I have serious doubts about the Cairngorm railway north of the border, even though the Secretary of State for Scotland wrote to assure me that the environmental impact assessment has been carefully taken into account. I have previously referred the Minister to the development in a forest outside Penrith, which was undertaken deliberately to promote tourism and attract tourists away from the Lake district. It has not been particularly successful commercially, but has implanted what is, in effect, an urban development in the middle of a deeply rural area with much biodiversity. I hope that the Minister will explain how tourism can be properly focused, so that, when carrying out their duties, those responsible for tourism will make environmental assessments to ensure sustainable development.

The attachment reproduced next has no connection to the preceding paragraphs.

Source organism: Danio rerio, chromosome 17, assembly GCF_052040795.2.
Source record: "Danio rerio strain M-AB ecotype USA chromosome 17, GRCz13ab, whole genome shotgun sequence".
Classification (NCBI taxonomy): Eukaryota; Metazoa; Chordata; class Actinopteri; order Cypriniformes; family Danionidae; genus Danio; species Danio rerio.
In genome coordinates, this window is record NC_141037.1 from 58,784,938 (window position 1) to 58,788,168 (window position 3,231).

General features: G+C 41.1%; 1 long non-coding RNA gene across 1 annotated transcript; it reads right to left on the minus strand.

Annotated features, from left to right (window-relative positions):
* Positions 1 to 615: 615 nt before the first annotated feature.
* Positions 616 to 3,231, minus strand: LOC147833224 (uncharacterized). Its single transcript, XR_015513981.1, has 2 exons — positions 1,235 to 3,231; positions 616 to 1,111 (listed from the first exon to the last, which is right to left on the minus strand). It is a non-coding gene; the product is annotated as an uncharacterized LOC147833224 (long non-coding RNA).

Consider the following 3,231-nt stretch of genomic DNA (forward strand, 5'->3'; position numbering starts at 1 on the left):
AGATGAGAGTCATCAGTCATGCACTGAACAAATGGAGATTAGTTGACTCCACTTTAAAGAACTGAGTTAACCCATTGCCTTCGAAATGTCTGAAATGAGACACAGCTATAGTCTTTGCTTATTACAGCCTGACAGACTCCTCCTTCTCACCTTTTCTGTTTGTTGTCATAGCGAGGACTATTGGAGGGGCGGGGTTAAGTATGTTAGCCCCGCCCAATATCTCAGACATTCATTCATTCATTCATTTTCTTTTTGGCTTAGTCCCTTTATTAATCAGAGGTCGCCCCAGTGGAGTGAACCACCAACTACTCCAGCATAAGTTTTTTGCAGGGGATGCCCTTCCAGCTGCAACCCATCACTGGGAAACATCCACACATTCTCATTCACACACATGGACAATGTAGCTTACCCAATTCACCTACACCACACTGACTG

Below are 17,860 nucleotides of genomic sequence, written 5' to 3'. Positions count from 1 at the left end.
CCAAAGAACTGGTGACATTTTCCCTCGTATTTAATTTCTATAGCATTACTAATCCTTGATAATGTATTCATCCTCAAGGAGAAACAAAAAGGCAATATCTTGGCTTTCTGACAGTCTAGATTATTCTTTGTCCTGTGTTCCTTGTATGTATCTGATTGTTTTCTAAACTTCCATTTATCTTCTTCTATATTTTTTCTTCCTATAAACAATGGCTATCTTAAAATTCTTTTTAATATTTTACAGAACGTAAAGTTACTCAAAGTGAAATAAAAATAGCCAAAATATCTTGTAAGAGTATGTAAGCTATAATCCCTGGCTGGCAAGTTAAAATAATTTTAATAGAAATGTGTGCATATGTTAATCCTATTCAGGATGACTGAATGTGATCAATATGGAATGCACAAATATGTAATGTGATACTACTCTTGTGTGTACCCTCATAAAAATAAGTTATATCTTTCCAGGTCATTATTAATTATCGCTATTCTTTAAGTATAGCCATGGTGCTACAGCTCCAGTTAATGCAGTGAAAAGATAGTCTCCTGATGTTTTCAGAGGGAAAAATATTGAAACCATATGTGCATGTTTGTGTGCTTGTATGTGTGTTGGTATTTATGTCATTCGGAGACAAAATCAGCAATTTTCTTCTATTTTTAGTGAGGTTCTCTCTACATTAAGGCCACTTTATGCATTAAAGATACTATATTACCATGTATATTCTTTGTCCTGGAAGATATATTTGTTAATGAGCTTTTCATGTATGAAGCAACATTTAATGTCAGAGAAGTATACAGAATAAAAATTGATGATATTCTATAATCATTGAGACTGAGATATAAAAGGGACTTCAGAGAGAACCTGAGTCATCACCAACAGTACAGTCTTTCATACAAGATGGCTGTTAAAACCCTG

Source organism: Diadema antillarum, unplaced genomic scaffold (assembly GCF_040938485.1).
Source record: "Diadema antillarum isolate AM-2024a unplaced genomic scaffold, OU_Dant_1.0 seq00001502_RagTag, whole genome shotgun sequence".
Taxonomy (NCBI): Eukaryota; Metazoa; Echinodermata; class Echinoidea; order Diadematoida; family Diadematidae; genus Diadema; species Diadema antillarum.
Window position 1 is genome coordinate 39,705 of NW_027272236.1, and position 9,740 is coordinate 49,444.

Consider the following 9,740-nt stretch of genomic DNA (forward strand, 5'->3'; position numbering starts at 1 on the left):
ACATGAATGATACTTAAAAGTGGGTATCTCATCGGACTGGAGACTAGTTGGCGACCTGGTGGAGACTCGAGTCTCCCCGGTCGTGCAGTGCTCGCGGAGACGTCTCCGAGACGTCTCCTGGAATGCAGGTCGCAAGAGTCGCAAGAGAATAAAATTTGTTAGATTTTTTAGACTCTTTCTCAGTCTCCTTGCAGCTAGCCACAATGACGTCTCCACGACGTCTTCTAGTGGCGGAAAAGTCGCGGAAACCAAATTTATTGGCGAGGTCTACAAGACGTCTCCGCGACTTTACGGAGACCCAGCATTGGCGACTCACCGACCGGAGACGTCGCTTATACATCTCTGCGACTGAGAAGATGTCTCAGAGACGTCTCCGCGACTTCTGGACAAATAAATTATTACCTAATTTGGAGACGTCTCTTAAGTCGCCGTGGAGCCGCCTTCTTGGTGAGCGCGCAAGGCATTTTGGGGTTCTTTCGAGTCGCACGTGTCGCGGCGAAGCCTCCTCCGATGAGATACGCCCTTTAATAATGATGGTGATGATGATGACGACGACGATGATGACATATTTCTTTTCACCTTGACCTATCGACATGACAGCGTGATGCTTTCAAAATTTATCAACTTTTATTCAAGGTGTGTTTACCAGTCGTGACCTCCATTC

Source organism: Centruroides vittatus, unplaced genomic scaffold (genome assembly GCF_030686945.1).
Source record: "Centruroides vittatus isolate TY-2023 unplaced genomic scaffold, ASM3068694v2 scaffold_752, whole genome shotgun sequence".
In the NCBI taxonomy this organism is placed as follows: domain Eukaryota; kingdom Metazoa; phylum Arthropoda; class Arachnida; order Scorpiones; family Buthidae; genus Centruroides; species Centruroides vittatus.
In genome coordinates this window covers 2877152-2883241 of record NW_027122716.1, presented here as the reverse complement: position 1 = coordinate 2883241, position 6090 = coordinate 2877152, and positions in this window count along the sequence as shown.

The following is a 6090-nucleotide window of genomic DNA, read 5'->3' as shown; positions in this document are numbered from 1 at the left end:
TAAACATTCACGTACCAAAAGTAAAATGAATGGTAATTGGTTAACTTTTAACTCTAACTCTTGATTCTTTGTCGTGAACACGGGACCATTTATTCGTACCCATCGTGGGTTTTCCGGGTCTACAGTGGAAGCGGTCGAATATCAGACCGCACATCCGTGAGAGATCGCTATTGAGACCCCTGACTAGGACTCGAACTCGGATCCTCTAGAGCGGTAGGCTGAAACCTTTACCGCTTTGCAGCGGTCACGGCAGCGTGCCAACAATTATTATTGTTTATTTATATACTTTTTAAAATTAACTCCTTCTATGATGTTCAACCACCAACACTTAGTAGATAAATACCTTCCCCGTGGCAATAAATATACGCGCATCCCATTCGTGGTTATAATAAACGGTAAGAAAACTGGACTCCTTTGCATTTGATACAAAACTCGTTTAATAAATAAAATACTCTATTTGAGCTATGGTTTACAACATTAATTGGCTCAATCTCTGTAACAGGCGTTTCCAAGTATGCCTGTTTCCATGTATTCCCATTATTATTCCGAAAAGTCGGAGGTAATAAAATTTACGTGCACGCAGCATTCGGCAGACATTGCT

I am conscious of the time, so I shall not take up more than another minute or two. I want to leave time for the Minister's reply. However, I want to stress that, when we promote tourism and encourage development, deregulation and "small is beautiful" are the two key issues that we should emphasise. Tourist projects in my constituency close to London have been low key, but because the area is environmentally attractive, even though it is developed, they have been successful. People can visit farms and Beaconskot in Beaconsfield, which has been there for years; successive generations come back year after year to see the miniature village. The amenity of the Thames is an example of the difficulty of reconciling environmental considerations with leisure and recreation interests. Nevertheless, the Environment Agency is succeeding in striking a compelling balance.